Parkland shooter’s attorneys tear by testimony from sufferer’s grieving father

Two lawyers representing Parkland school shooter Nikolas Cruz could not hold back tears as the victims’ grieving parents read their impact statements in court Tuesday.

Assistant public defenders Tamara Curtis and defense attorney Nawal Najet Bashiman had to remove their face masks to wipe their eyes with tissues as they sat next to their client as parents read victim impact statements in Broward County Court during Cruz’s sentencing.

The plumbing work began when Tom Hoyer, the father of slain 14-year-old Luke Hoyer, told the court his family had broken down beyond repair. WPLG reported.

“I don’t know if I’ll ever find true peace,” Hoyer said.

Luke Hoyer was one of 17 people killed by Cruz in the February 2018 massacre at Stoneman Douglas High School in Florida.

Lawyers for Nikolas Cruz broke down in tears during victim impact statements Tuesday.
Reuters
Theresa Robinovitz cries after reading her victim impact statement during her sentencing hearing
Theresa Robinovitz cries after reading her victim impact statement during Cruz’s criminal trial.
AP

Bashima also broke down in tears Monday during testimony from Fred Guttenberg, the father of 14-year-old Jaime Guttenberg, who was also killed in the shooting.

Curtis last year requested that victim statements be read only to the court, arguing that the statements could “taint the process with unfairness to prevent Mr. Cruz from due process.”

The defense additionally requested that there be only one statement per victim, that the statements be kept brief and that they be read by a “neutral party.”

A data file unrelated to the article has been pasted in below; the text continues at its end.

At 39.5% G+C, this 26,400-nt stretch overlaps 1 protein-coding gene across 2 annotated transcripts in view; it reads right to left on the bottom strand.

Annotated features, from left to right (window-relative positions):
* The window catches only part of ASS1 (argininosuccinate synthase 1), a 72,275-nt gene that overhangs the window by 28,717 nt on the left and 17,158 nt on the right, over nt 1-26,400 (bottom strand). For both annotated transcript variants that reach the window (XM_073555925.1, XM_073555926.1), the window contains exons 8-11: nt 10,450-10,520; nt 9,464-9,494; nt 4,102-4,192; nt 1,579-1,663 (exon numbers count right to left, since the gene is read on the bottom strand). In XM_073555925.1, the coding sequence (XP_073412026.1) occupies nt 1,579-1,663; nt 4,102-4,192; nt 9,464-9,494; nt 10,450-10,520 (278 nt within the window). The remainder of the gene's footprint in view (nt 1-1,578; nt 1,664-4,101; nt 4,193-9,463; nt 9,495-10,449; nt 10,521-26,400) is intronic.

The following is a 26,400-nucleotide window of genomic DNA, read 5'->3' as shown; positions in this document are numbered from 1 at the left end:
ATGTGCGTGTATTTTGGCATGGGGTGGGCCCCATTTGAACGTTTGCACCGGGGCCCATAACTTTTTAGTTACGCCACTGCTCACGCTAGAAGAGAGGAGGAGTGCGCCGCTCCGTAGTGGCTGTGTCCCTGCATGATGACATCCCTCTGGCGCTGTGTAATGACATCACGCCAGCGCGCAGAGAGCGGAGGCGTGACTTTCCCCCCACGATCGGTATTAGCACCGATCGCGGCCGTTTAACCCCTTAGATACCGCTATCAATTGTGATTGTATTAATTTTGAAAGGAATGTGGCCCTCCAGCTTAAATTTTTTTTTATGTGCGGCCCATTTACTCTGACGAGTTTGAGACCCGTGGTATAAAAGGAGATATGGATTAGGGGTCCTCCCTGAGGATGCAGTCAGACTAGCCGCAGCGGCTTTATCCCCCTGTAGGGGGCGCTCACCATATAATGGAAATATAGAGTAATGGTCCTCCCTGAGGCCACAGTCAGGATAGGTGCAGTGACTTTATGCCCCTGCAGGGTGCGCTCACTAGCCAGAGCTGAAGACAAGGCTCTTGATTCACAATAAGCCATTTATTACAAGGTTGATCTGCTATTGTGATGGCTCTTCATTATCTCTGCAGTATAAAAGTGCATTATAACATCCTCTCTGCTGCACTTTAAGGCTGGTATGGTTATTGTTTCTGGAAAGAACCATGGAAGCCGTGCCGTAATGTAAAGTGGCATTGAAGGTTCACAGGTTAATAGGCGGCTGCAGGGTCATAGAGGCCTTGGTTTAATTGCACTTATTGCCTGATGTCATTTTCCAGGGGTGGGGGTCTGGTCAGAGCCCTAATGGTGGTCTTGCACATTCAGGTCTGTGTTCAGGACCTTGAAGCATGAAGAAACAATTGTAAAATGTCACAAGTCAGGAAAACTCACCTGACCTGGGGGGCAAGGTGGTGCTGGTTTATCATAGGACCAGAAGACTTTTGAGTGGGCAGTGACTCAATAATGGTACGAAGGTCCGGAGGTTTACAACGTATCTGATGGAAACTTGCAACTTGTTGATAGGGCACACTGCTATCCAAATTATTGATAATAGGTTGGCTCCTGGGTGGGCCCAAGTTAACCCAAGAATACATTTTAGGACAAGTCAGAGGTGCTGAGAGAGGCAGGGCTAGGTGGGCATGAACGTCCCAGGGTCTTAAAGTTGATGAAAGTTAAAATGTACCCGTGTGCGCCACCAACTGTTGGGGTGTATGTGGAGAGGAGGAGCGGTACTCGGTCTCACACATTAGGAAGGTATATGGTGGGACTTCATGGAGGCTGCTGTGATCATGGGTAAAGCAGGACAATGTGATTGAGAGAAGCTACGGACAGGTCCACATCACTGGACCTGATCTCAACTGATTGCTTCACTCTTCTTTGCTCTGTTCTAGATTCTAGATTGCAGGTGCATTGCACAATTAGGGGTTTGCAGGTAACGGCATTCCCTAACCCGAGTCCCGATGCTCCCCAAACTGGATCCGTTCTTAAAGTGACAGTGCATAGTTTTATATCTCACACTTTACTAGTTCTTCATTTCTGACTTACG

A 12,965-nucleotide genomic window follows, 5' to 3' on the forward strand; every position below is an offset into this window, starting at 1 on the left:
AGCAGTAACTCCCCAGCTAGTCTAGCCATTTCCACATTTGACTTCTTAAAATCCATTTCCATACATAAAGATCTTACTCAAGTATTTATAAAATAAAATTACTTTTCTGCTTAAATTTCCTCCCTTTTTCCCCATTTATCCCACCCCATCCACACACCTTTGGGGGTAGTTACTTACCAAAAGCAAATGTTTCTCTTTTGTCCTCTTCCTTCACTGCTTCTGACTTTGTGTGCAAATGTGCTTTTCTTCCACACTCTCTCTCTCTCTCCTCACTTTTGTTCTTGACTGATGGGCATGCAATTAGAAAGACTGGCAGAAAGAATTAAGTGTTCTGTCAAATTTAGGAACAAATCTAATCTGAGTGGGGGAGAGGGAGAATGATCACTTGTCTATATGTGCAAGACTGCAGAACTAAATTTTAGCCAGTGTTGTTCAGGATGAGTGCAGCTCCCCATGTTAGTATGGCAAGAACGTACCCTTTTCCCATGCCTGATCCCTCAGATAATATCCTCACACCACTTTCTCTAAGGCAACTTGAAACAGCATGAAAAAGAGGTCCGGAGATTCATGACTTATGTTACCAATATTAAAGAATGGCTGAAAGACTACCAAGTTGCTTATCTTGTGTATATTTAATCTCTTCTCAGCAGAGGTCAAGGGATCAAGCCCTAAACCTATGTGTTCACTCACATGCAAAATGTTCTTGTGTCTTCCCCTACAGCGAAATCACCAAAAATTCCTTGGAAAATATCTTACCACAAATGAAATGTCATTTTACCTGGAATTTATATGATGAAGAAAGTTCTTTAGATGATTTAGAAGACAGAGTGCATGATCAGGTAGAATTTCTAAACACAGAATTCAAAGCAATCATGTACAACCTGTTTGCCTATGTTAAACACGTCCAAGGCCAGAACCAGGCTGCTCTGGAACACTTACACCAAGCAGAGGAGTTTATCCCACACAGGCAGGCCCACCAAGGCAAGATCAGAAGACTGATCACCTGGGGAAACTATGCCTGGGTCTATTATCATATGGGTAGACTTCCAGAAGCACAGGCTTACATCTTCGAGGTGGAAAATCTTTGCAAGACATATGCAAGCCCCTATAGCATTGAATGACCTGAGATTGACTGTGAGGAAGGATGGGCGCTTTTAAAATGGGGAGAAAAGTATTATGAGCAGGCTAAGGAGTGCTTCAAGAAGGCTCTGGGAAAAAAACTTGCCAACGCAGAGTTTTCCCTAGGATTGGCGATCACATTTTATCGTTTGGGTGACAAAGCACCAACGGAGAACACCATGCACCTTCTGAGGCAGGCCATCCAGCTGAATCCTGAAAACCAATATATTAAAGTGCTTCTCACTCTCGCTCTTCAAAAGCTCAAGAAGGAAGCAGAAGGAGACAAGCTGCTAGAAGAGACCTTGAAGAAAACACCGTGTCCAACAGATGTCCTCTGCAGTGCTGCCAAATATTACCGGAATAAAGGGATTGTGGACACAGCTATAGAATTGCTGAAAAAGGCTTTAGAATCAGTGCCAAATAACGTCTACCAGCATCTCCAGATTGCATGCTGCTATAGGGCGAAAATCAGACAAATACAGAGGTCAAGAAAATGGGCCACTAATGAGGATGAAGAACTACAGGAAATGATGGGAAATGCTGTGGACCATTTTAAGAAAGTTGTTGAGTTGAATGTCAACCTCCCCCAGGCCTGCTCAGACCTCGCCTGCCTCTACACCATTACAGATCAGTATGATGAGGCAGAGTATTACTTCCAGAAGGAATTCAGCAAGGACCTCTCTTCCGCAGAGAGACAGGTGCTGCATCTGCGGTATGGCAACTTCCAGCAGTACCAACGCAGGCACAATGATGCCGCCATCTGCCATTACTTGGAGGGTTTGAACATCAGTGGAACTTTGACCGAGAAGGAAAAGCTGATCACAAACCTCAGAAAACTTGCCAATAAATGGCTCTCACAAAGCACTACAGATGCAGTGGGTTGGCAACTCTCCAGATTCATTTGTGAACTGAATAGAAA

Defense attorneys for the Parkland school shooter wiped away tears from the victims' grieving parents in Tuesday's testimony -
Nikolas Cruz’s attorney wiped his eyes after the victims’ parents read their impact statements Tuesday.
CBS News
Ilan Alhadeff speaks angrily as he delivers his victim impact statement during the penalty phase of Marjory Stoneman Douglas High School shooter Nikolas Cruz's trial at the Broward County Courthouse.
Ilan Alhadeff speaks angrily as he delivers his victim impact statement during the penalty phase of Parkland school shooter Nikolas Cruz’s trial.
AP

Prosecutor Carolyn McCann countered that “victim impact evidence should be put before the jury to consider. The fact that the jury might be overwhelmed by the number of murders committed is no reason not to present it to the jury,” the station reported.

The judge ultimately sided with the prosecution.

The emotional testimony comes days after several survivors stood up and recalled the horror of that day, some displaying the scars of gunshot wounds.

Cruz, 23, might be face the death penalty. He pleaded guilty to 17 counts of first-degree murder in October.

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